Genome-wide association studies (GWAS) have mapped thousands of common trait-influencing variants yet the overwhelming majority of trait loci have yet to be discovered. The goal of this proposal is to develop and apply statistical approaches that move beyond the standard GWAS paradigm to map additional trait-influencing variation within the human genome. Most of our proposed tools are based on a flexible high-dimensional framework called kernel machine regression, which we have had past success employing for powerful gene mapping of complex traits in GWAS and next-generation sequencing (NGS) studies. We believe the inherent flexibility of the kernel framework makes it ideal for exploring new paradigms in gene mapping of complex human traits.
Aim 1 proposes novel kernel methods for integrated analysis of both single-nucleotide variation data (derived from GWAS and/or NGS) and genomic data (such as gene-expression and methylation patterns) that we believe will provide improved power for trait mapping.
Aim 2 proposes novel kernel methods for large scale gene-gene interaction analysis across the genome, as well as a computational approach that enables efficient adjustment for multiple testing when applying such exhaustive testing procedures.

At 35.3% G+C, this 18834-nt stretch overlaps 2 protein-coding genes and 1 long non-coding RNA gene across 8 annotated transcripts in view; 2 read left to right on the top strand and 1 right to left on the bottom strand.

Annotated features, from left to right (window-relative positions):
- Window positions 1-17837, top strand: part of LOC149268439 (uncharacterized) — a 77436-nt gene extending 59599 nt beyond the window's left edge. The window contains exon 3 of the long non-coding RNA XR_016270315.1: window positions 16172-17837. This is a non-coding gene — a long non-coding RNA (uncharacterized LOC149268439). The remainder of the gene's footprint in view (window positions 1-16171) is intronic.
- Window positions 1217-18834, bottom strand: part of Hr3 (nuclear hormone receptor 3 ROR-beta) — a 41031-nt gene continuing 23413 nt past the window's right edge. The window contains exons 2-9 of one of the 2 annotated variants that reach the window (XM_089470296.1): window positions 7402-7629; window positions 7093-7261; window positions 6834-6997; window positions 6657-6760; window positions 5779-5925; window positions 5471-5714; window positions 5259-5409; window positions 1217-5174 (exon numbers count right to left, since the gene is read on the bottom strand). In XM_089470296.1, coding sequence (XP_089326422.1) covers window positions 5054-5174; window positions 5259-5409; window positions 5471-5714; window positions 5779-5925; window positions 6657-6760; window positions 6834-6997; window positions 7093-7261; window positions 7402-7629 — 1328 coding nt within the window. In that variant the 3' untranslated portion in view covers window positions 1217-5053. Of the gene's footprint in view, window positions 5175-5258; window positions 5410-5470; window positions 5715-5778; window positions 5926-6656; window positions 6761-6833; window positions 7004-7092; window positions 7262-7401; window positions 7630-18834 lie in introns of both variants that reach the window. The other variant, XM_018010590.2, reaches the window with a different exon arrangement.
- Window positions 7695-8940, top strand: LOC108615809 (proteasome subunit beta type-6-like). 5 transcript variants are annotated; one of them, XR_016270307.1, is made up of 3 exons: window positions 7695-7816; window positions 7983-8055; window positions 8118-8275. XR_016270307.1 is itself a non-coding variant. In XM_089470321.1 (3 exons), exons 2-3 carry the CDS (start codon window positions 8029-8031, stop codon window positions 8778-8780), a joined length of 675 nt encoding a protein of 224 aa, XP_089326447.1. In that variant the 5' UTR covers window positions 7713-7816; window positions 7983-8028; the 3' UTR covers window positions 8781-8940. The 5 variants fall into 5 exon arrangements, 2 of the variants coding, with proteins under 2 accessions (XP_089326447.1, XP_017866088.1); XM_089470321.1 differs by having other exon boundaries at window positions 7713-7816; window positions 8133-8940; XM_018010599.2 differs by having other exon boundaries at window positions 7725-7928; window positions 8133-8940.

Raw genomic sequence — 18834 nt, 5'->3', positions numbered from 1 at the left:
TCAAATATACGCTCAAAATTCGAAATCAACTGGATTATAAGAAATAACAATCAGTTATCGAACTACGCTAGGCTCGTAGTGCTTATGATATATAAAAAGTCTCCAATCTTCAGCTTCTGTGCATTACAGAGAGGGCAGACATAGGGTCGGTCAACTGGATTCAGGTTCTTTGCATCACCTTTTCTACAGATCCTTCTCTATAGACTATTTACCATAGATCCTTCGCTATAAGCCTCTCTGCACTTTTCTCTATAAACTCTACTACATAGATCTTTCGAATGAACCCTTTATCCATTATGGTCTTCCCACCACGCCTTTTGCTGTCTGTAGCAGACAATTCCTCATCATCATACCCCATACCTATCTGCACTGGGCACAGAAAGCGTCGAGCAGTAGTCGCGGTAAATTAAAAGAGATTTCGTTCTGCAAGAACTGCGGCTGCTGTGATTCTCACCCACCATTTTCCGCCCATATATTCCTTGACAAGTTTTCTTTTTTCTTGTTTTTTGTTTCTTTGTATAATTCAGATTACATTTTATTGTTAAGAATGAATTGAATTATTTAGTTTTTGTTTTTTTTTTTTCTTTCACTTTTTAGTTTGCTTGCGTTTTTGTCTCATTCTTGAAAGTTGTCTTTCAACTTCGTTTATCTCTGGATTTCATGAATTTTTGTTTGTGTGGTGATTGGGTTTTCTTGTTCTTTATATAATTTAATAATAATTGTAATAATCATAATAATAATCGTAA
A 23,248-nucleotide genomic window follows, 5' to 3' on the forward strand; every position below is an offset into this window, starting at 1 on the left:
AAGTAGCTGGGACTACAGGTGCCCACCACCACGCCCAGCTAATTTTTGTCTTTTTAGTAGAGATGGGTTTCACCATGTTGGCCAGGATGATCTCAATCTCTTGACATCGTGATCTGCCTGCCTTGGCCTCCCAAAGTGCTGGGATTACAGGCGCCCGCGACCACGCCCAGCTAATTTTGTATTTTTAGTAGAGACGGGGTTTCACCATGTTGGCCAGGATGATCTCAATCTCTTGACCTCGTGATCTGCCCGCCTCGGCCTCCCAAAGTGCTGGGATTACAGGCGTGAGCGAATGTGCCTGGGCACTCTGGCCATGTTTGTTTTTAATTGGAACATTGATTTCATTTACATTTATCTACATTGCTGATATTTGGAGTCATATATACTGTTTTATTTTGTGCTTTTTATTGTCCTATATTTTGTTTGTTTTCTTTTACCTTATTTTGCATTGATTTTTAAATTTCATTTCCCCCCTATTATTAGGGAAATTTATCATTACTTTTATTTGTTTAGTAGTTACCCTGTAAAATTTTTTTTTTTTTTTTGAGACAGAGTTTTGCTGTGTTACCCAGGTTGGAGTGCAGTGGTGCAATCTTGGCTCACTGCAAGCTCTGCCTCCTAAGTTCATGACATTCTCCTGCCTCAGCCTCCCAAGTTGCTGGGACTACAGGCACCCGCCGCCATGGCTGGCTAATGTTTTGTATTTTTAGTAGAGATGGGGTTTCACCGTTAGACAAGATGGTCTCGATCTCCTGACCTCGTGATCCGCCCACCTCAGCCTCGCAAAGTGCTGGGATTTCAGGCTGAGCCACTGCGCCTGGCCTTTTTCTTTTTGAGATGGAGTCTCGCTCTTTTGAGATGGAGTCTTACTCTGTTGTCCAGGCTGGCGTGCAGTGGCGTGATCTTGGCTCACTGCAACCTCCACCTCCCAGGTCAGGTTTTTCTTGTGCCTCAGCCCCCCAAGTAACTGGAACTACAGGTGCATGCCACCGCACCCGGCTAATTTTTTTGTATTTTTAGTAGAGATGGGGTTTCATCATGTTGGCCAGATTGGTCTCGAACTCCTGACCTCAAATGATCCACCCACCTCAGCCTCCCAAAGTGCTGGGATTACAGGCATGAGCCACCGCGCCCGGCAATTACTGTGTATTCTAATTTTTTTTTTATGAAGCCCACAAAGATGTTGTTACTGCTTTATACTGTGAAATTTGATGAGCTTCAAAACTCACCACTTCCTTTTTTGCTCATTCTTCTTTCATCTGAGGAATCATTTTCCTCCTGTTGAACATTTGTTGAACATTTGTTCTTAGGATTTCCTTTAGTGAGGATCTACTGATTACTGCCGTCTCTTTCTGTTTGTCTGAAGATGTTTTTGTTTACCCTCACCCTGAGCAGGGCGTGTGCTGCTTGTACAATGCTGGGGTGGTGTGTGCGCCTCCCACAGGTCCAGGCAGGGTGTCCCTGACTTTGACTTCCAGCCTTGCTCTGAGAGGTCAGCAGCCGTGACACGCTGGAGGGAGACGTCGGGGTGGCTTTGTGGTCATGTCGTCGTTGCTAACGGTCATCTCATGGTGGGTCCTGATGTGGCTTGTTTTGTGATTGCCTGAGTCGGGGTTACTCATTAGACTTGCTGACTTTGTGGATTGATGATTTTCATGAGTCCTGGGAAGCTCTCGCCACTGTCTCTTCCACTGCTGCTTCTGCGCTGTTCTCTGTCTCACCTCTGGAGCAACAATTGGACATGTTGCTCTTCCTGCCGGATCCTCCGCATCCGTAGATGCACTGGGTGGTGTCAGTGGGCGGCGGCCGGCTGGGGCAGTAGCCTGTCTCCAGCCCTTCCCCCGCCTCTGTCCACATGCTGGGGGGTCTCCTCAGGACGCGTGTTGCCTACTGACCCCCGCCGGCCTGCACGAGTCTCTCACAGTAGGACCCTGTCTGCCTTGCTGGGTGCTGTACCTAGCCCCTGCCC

Aim 3 establishes novel kernel methods for association mapping of SNVs on the X chromosome. The flexible nature of kernel machines makes it ideal for modeling potential sex-specific effects on this chromosome and the methods further can accommodate random X inactivation.
Aim 4 proposes novel kernel approach for robust analysis of rare trait-influencing variation within families;such family-based designs are generally not considered in current rare-variant procedures. We will evaluate these methods on large-scale datasets that we are actively involved in and will implement the methods in user-friendly software for public distribution (Aim 5).
The goal of this project is to develop novel and powerful statistical tools for identifying genetic loci acting independently or in conjunction with other genetic/environmental factors to influence complex human diseases or disease-related quantitative traits. Application of the proposed methods to applied datasets should improve our understanding of the genetic origins of complex traits and enhance existing risk-prediction models of complex disease.
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